As global economic turmoil continues, stock market turmoil does, too. Not even e-commerce and cloud computing infrastructure pioneer Amazon (NASDAQ: AMZN) has been exempt. Its shares fell following an otherwise glowing Q3 2023 earnings report as many investors zeroed in on "sluggish" growth in its cloud business segment, Amazon Web Services (AWS).
Nevertheless, since artificial intelligence promises to be a top investment theme for the foreseeable future, Amazon recently announced a deal with top AI start-up Anthropic. Specifically, Anthropic will use and help improve Amazon's in-house custom-designed AI chips. Here's what investors need to know.
Claude answers GPT with a new chip deal
Amazon announced its latest tie-up with Anthropic in mid-October, just ahead of the Q3 earnings update. Amazon has said it will invest $1.25 billion in the AI unicorn (a start-up that has a valuation of at least $1 billion) and could expand that investment to $4 billion.
This pales in comparison to Microsoft's (NASDAQ: MSFT)$10 billion investment in ChatGPT developer OpenAI early in 2023, but the deal has one notable difference: Not only will Anthropic use Amazon AWS as its primary cloud infrastructure provider, much like OpenAI taps Microsoft Azure, but Anthropic will also use and help develop future iterations of Amazon's Trainium and Inferentia chips.
Amazon CEO Andy Jassy talked up the deal on the Q3 earnings call, reminding investors of Amazon's years-long work developing Trainium and Inferentia AI chips. These, along with other chips used within the AWS cloud ecosystem, are the result of Amazon's acquisition of semiconductor design start-up Annapurna Labs in 2015. Anthropic has committed to using these chips with its AI model and conversational chatbot, Claude, as well as other AI models it's developing.
In return, AWS is making Anthropic's AI models available to its own customers as part of its Bedrock generative AI subscription service.
- Amazon has said Inferentia (used in AI inference, the computing done once an AI model has been put in service and generates responses to users' queries) is saving customers money with its efficient use of power.
- It sounds as if Trainium (used in training the AI model with massive amounts of data, tasks that Nvidia's AI systems excel at) is less widely deployed although Amazon says it has been using the chips to train simpler AI models for use on its own e-commerce platform.
Amazon's win could also be Google's win
Although some observers once feared Amazon was falling behind the other tech giants in the sudden onset of the generative AI race, its recent deals seem to ensure AWS will remain on the cutting edge. That's important. Though AWS revenue growth fell to just a 12% year-over-year pace in Q2 and Q3 this year (while Microsoft Azure and Alphabet's Google Cloud both grew in the 20%-plus range), it's still far and away in the lead in cloud infrastructure. Revenue came in at a whopping $92 billion annualized run rate at the end of September 2023 and generated an impressive 30% operating profit margin.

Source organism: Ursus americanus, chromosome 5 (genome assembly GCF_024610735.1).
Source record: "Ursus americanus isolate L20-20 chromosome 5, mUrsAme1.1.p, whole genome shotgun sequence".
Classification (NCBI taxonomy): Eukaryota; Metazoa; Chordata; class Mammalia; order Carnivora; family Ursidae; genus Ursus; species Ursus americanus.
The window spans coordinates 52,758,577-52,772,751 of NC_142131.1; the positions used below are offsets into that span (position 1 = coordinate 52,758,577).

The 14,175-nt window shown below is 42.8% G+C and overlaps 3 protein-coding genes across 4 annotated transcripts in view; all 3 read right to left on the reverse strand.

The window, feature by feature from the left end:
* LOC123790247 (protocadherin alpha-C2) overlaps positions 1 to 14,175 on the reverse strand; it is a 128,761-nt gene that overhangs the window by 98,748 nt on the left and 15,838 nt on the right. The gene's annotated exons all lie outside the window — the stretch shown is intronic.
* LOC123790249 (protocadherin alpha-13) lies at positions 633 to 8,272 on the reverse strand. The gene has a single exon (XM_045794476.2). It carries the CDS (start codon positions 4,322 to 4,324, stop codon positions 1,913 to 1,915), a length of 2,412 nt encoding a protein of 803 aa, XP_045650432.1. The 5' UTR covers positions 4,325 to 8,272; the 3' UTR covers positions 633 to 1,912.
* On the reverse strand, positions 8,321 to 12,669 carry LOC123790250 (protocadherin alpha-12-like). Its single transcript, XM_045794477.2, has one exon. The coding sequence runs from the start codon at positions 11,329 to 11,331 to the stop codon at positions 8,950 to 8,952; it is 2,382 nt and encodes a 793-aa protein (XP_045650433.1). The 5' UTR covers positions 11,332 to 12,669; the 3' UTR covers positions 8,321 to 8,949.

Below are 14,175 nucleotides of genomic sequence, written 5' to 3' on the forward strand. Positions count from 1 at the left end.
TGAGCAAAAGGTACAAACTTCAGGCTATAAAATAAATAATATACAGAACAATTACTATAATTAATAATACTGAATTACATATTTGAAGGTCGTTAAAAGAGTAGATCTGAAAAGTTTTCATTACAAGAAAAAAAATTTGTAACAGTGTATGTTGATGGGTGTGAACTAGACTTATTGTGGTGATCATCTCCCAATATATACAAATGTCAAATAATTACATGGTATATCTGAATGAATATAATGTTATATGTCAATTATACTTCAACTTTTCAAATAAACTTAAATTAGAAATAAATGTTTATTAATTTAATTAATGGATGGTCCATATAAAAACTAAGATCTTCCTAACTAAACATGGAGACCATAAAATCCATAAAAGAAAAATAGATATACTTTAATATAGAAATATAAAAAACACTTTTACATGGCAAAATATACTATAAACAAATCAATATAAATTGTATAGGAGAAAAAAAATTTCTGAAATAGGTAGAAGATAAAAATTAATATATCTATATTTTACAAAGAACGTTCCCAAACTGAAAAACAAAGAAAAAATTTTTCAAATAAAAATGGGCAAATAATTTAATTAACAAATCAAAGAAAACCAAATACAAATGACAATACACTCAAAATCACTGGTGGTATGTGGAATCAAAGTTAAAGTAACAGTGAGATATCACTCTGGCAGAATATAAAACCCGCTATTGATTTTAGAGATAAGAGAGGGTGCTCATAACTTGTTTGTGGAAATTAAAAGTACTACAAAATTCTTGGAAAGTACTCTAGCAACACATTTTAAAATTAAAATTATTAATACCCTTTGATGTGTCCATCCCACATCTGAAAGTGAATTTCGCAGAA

Nevertheless, there is some added corporate intrigue with Amazon's investment in Anthropic as it tries to go toe to toe with Microsoft and OpenAI. That's because Google, which has already been in a battle for generative AI attention with OpenAI, has also invested in Anthropic multiple times. Google participated in a $450 million funding round this past spring, and after Amazon's latest October deal, rumors surfaced that Google would invest up to an additional $2 billion in Anthropic.
This is because Anthropic has some catching up to do as it trains new AI models its cloud customers can use and customize. And training those models (again, primarily with Nvidia hardware) costs a lot of money. It looks as if the cash burning a hole in Anthropic's pockets will be heading to Amazon's and Nvidia's coffers, but Google's investment in Anthropic means it gets a cut in the equity upside if Anthropic is ultimately successful.
All of this might sound confusing, but the main takeaway here is that the big tech companies are betting heavily on this newest type of AI and dividing up future market share among themselves (however large or small the generative AI market might be in a decade's time). Everyone wants a piece of the action.
But Amazon's weapon could wind up being those chips it's been working on, and getting a new co-developer in Anthropic could give it a jump-start in its endeavors on the infrastructure underlying the cloud and AI. Google could share that advantage in this arms race, too, since it has been developing AI chips in conjunction with Broadcom for some time.
At any rate, Amazon stock looks like a good long-term bet as the AI battle keeps heating up.
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Suzanne Frey, an executive at Alphabet, is a member of The Motley Fool's board of directors. John Mackey, former CEO of Whole Foods Market, an Amazon subsidiary, is a member of The Motley Fool's board of directors. Nicholas Rossolillo and his clients have positions in Alphabet, Amazon, Broadcom, and Nvidia. The Motley Fool has positions in and recommends Alphabet, Amazon, Microsoft, and Nvidia. The Motley Fool recommends Broadcom. The Motley Fool has a disclosure policy.